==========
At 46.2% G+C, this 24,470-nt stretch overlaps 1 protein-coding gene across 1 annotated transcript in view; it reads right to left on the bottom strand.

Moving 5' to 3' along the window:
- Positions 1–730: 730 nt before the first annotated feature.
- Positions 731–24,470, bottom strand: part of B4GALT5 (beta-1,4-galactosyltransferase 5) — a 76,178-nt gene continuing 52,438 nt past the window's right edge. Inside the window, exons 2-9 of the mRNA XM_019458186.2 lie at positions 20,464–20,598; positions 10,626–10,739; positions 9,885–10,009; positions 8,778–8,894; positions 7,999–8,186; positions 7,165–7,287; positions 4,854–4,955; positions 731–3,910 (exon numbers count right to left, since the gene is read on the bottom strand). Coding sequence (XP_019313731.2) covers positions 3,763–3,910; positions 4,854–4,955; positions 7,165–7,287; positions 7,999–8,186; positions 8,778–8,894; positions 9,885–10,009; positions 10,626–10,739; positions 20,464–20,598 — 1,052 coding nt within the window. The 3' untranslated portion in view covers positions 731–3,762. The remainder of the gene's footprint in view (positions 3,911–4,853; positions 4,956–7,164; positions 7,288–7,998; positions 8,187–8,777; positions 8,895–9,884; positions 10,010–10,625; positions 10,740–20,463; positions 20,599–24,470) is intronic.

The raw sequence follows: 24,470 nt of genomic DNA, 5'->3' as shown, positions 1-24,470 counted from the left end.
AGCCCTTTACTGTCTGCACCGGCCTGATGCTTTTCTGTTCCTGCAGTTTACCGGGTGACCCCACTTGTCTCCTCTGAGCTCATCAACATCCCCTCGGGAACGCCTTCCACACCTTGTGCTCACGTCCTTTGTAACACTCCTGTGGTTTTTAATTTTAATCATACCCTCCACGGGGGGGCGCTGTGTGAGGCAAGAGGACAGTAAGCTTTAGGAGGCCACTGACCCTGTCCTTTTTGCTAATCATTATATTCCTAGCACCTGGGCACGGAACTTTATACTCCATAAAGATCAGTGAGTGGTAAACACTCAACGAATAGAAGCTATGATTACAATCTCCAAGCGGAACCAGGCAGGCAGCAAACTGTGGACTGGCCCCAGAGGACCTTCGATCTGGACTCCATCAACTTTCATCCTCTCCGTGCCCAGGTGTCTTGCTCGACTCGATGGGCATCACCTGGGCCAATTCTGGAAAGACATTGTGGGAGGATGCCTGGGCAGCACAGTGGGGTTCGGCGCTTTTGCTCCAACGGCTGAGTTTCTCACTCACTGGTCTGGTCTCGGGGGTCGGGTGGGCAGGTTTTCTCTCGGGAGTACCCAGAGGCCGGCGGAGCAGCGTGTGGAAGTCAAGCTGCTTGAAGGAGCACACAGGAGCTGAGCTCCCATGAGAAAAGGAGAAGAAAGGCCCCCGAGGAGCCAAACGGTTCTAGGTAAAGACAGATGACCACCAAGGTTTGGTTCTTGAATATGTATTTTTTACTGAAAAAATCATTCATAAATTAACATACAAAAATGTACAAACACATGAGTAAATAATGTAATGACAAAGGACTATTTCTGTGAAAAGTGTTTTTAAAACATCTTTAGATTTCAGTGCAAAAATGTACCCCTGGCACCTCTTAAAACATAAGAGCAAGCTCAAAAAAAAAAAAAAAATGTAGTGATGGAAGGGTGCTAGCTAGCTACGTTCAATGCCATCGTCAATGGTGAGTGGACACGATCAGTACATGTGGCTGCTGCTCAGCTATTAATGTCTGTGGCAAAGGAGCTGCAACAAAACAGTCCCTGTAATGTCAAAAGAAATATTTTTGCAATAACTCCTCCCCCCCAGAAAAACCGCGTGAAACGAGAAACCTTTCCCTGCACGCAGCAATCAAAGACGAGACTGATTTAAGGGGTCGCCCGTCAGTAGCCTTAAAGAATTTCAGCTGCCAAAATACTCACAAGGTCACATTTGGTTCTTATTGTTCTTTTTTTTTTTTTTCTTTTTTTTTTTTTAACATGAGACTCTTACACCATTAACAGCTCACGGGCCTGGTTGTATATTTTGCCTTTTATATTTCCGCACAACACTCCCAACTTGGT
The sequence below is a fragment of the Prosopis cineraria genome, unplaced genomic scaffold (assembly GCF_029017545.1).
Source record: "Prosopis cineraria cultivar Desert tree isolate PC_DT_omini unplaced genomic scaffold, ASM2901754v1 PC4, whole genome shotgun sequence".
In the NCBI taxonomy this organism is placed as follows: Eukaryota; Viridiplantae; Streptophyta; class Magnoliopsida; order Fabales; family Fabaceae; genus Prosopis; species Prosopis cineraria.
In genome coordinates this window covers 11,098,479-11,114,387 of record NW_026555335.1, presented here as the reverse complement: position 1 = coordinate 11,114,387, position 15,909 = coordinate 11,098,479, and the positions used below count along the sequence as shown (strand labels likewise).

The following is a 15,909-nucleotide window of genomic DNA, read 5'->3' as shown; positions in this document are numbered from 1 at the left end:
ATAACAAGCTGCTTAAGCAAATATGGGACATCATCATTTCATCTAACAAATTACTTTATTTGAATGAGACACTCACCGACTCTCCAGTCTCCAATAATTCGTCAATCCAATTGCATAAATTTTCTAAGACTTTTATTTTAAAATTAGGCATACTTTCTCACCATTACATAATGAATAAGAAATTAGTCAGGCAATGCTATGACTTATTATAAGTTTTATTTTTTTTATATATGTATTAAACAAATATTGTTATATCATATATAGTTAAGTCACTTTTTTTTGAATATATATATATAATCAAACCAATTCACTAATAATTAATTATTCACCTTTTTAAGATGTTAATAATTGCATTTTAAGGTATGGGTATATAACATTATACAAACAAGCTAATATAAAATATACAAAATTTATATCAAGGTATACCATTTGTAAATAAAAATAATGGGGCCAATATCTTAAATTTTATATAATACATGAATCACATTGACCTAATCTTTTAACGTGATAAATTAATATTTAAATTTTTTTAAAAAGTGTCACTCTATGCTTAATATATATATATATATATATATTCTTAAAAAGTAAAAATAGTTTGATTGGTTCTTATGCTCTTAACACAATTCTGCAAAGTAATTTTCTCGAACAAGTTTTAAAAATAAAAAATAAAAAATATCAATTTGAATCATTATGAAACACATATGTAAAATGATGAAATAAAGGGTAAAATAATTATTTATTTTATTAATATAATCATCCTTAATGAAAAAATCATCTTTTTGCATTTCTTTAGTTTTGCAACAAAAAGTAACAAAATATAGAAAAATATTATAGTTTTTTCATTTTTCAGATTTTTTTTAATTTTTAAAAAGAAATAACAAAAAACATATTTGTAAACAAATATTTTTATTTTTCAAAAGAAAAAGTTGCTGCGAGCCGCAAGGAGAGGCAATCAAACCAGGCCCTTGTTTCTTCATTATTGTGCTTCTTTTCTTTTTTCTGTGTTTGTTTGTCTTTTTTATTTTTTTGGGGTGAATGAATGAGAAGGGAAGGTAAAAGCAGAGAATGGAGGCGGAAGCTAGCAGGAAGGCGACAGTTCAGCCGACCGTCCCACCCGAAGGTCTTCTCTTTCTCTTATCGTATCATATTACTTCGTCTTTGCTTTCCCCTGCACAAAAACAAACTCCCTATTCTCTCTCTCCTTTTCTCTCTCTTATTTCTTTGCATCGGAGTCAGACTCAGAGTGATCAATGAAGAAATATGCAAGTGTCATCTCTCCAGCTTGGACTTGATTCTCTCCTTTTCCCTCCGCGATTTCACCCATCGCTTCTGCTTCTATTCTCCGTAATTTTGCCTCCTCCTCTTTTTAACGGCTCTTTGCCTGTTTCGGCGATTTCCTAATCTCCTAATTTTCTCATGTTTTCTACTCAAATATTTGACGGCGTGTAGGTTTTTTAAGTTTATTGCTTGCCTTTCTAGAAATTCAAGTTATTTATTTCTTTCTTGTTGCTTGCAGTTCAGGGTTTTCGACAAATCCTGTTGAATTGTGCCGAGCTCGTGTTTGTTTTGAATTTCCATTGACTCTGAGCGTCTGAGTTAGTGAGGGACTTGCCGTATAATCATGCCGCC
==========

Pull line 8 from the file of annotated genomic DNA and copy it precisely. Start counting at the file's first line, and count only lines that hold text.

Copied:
Source record: "Prosopis cineraria cultivar Desert tree isolate PC_DT_omini unplaced genomic scaffold, ASM2901754v1 PC4, whole genome shotgun sequence".